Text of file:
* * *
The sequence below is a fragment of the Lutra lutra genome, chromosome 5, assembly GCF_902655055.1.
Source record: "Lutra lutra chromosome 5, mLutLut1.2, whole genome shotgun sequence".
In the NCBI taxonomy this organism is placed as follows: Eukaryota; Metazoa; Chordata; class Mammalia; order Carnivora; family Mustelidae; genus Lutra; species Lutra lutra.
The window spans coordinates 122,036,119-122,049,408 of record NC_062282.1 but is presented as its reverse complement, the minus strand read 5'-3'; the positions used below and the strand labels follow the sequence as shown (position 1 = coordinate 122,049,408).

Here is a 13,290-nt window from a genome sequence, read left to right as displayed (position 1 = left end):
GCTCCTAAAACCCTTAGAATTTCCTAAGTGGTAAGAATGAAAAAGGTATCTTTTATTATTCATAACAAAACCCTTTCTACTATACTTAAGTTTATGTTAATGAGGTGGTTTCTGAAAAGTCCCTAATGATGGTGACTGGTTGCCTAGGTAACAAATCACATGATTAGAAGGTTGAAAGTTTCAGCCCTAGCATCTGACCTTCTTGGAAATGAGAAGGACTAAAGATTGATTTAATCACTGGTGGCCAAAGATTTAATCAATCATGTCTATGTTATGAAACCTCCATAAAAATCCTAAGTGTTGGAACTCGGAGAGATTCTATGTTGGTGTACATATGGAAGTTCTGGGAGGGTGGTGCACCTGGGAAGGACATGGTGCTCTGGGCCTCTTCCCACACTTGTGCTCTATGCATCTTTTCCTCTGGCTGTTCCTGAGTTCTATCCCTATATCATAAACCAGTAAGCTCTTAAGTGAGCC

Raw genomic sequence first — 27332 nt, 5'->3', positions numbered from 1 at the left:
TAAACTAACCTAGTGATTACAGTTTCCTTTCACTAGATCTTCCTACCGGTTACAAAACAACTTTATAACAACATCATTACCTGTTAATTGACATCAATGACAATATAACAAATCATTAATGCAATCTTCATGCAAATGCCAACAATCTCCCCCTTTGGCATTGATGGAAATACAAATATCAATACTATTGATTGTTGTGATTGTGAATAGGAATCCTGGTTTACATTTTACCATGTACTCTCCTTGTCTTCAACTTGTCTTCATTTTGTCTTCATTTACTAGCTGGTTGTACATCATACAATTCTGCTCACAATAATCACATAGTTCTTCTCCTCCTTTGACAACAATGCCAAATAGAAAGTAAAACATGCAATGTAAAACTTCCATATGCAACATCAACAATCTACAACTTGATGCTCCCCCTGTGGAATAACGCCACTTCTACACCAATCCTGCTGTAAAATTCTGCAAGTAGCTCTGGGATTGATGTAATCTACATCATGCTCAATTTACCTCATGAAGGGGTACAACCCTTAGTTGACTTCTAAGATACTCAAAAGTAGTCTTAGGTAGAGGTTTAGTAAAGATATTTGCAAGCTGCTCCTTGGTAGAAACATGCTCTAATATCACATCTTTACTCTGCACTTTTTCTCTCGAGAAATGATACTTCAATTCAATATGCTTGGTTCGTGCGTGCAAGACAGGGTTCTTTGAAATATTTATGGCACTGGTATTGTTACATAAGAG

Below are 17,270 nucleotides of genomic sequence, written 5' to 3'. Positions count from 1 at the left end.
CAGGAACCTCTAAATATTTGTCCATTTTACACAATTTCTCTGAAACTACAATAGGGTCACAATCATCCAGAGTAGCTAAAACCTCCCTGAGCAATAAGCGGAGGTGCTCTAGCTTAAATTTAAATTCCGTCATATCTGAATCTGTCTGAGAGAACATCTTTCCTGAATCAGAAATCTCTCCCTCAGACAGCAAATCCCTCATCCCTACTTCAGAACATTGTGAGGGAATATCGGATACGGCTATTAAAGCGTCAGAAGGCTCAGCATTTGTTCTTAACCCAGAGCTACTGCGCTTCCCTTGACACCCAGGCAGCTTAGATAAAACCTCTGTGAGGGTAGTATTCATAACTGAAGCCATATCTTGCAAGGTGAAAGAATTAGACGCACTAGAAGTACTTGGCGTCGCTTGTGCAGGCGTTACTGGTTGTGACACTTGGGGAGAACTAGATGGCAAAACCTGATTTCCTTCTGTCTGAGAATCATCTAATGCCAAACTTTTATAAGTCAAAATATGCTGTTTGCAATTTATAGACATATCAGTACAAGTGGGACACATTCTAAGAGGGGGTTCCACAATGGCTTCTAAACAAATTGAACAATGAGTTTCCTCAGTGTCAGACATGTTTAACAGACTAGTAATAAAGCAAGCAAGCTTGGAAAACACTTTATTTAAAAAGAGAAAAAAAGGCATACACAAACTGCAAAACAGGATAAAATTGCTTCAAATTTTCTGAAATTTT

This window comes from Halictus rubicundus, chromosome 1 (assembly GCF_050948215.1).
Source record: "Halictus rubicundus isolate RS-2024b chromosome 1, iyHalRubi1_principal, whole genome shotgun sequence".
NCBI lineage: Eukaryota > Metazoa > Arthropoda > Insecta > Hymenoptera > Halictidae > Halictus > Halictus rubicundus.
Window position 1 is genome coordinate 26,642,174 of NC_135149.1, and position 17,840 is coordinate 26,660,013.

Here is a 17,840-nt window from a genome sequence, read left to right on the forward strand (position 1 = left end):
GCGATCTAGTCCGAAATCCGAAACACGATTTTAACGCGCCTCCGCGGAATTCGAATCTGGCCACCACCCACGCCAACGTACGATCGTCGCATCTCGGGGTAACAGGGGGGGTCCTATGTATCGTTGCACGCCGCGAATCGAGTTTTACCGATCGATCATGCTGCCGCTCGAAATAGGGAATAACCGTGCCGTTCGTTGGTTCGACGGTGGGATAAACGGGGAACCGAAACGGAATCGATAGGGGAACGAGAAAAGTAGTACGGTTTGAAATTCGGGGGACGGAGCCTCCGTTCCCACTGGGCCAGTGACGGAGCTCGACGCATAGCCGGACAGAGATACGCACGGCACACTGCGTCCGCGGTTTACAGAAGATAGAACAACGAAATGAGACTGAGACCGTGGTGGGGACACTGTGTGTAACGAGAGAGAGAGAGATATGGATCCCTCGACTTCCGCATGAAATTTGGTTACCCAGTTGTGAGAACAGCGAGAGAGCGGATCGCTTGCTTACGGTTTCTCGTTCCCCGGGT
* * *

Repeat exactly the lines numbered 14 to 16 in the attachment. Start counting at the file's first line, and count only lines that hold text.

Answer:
Window position 1 is genome coordinate 26,642,174 of NC_135149.1, and position 17,840 is coordinate 26,660,013.

Here is a 17,840-nt window from a genome sequence, read left to right on the forward strand (position 1 = left end):
GCGATCTAGTCCGAAATCCGAAACACGATTTTAACGCGCCTCCGCGGAATTCGAATCTGGCCACCACCCACGCCAACGTACGATCGTCGCATCTCGGGGTAACAGGGGGGGTCCTATGTATCGTTGCACGCCGCGAATCGAGTTTTACCGATCGATCATGCTGCCGCTCGAAATAGGGAATAACCGTGCCGTTCGTTGGTTCGACGGTGGGATAAACGGGGAACCGAAACGGAATCGATAGGGGAACGAGAAAAGTAGTACGGTTTGAAATTCGGGGGACGGAGCCTCCGTTCCCACTGGGCCAGTGACGGAGCTCGACGCATAGCCGGACAGAGATACGCACGGCACACTGCGTCCGCGGTTTACAGAAGATAGAACAACGAAATGAGACTGAGACCGTGGTGGGGACACTGTGTGTAACGAGAGAGAGAGAGATATGGATCCCTCGACTTCCGCATGAAATTTGGTTACCCAGTTGTGAGAACAGCGAGAGAGCGGATCGCTTGCTTACGGTTTCTCGTTCCCCGGGT